Effective Communication Tips for Web Designers

Apr 22 2011 by Alexander Dawson | 16 Comments

We lay increasing importance on doing things in the user’s best interest and meeting their expectations, but we often forget that content and design is the window to a website’s soul.

Our designs tell visitors something about us and build emotional bonds to brands through first impressions and reputation.

By taking advantage of communicative design, we can better engage audiences and more effectively serve user needs.

Reactive Design: Beyond Simple Objects

In digital communication, computers act as a portal between our input and output devices. How they display websites to users and how those users respond indicate exactly how communicative our work really is.

I refer to this process as reactive design. We produce something that is presented to our users, and users react or respond to that.

Forget email: your website speaks volumes by itself, and as you progress through the iterations of a website (more on this below), you’ll find that an improved layout can make all the difference.

If you examine a website closely, you’ll see that it attracts the user’s attention in multiple ways.

Of the many factors in website design, content is a big component. If we have a block of text that explains the service we offer, that is communication. If we stream useful audio content to visitors, that is communication. If we provide interactive training or videos, that is communication.

Website content is a repository of words, visuals and sounds that trigger the senses. Don’t let all of that power go to waste.

Tips for Optimizing Content

To help you optimize your content, here are a few tips:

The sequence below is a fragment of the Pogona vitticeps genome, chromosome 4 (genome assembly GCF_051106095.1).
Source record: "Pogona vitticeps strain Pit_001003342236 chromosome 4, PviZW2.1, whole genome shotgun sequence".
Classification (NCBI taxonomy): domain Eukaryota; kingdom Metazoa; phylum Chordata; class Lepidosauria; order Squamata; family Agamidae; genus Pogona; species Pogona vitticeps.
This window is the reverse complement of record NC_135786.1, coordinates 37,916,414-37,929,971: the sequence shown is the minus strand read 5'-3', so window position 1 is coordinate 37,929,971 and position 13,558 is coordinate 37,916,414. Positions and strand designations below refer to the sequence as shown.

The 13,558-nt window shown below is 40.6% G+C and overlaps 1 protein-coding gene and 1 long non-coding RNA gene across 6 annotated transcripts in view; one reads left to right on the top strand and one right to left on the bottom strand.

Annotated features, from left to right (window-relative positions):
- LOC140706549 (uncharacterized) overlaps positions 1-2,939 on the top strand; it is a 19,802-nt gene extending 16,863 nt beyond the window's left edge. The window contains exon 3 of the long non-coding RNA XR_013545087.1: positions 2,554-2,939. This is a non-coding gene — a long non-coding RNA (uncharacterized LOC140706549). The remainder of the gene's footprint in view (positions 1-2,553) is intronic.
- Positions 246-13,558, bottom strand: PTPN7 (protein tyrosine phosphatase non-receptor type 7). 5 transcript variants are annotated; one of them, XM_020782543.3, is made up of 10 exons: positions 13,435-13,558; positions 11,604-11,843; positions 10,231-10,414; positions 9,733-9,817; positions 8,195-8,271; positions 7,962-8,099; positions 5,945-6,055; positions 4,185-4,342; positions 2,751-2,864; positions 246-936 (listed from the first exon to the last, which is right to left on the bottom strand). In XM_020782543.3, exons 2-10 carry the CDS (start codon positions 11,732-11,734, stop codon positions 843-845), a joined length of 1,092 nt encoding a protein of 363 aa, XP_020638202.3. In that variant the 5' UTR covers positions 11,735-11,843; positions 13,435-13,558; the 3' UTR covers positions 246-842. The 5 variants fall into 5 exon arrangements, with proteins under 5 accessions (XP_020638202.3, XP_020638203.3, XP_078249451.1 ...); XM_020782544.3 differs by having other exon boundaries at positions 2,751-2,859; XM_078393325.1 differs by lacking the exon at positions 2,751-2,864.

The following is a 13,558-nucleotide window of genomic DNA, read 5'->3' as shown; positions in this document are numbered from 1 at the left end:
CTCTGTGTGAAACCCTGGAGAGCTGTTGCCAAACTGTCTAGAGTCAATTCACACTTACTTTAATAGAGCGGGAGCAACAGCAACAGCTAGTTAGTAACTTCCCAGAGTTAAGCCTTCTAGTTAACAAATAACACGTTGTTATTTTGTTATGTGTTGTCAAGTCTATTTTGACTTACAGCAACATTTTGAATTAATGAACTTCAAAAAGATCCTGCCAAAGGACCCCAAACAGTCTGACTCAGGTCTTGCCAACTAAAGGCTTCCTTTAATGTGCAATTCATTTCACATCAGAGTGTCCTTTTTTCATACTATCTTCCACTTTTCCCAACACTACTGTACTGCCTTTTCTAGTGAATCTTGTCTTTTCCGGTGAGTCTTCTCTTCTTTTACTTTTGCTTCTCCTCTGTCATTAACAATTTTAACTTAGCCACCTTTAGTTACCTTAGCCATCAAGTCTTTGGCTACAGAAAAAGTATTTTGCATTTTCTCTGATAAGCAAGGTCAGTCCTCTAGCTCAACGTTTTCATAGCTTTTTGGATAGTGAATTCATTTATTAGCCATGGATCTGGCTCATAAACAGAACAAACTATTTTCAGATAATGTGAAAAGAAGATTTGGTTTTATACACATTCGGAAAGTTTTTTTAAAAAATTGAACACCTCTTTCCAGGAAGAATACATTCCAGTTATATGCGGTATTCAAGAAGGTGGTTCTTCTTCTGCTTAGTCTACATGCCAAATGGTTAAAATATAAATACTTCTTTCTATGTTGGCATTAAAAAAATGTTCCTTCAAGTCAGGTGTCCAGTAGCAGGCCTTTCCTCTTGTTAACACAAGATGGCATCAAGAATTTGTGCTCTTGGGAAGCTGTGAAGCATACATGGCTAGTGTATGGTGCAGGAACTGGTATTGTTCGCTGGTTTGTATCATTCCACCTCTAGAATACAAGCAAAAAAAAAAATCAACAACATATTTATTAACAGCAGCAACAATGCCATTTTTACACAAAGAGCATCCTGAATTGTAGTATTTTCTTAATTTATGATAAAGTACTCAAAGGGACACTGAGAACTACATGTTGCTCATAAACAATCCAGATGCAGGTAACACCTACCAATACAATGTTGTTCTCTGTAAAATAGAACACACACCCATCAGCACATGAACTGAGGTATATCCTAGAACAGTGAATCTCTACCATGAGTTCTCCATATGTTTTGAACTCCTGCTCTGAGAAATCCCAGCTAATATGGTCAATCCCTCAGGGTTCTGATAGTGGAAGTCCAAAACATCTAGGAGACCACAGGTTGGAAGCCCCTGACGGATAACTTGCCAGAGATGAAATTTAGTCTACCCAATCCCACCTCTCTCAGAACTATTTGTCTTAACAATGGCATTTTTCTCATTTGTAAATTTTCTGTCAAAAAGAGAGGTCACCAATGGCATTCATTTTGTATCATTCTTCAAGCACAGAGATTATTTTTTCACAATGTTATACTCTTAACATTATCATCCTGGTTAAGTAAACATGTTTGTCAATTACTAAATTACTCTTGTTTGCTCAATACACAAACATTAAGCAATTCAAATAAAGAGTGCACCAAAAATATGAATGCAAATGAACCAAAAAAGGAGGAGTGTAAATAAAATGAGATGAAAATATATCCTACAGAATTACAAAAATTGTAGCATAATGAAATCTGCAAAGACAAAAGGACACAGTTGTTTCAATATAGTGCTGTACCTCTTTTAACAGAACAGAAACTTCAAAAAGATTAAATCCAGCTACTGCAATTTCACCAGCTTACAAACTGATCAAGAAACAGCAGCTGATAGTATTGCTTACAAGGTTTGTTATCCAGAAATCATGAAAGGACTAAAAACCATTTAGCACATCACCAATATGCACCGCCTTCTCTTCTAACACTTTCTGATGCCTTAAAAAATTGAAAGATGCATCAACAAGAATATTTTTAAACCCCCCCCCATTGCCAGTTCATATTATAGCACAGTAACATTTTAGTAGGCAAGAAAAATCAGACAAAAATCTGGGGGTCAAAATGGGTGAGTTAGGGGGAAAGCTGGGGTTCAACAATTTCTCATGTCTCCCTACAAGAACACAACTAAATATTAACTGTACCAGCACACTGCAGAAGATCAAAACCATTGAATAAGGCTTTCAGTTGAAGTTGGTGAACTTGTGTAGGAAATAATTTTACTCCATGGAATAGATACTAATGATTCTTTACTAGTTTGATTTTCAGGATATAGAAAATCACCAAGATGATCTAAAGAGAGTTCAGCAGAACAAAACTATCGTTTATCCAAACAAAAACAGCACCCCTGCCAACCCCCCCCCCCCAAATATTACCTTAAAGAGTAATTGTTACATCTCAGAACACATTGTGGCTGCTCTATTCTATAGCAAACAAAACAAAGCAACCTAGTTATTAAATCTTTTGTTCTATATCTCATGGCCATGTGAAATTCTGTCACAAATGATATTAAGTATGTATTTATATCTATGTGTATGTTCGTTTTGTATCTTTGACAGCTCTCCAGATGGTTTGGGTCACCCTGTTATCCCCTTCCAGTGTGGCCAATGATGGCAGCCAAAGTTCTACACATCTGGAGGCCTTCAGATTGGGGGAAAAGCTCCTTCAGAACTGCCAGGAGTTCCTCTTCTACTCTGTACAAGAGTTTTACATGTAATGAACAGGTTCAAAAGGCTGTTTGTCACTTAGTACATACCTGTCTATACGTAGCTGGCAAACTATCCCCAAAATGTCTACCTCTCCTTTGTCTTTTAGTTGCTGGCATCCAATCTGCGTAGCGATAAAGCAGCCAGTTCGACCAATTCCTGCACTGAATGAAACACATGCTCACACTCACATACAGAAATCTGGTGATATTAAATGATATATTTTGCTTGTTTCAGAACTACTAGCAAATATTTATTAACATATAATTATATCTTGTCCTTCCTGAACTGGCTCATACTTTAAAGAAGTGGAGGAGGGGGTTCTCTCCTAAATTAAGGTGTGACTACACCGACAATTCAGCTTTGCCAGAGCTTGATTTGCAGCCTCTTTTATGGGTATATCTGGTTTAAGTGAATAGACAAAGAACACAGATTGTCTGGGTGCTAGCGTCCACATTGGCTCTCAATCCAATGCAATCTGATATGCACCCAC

• If applicable, inject some humor into your work; it can liven up dry boring discussions.
  • Break long pieces of content into smaller segments (users can handle only so much data).
  • Beware of sarcasm; it can be quite hard to interpret.
  • Images can support text very well, so don’t be afraid to use them to get a point across.
  • Don’t condescend; produce technical content at a level that visitors will understand.
  • Always label menus and links; confusion often begins when choices aren’t defined.
  • Personalize what you write; use testimonials to give perspective.
  • Be direct and to the point.
  • Moderate all forums and blog comments, because spam will reduce credibility.
  • Always keep your content up to date, and sustain the conversation with users.
  • Having one active voice on a website is okay, but user involvement adds depth.
  • Video is a wonderful communication aid, but don’t forget about accessibility.
  • Don’t just tell people what to do: show them with video (especially good for visual and practical learners).

Inject some fun into your content. Stale, boring material is often skipped over!

Enhancing Visual Communication

Next up, we have the visual design or layout of a page. While more abstract and open to user interpretation, we do know that design affects usability.

The very fact that usability plays a part in our layouts says something about its value and importance. If visitors can learn to use an interface and find some easier to use of than others, it stands to reason that design speaks to users through association, recognition and other types of non-verbal communication; they can see something on the screen and either know what it does or can find out.

These tips can enhance your website’s visual communication:

  • Use color to enhance a website’s appeal; color association can be quite strong.
  • Your logo represents your identity; it should be professional and high quality.
  • Icons are your best friend. They provide recognizable points of reference.
  • If you want your website to look professional, keep visual clutter to a minimum.
  • Your website layout should be compatible with browsers and devices.
  • It takes less than a second for a user to make a judgment; try to impress rather than shock.
  • A design should represent your content and services; don’t use templates without customizing them.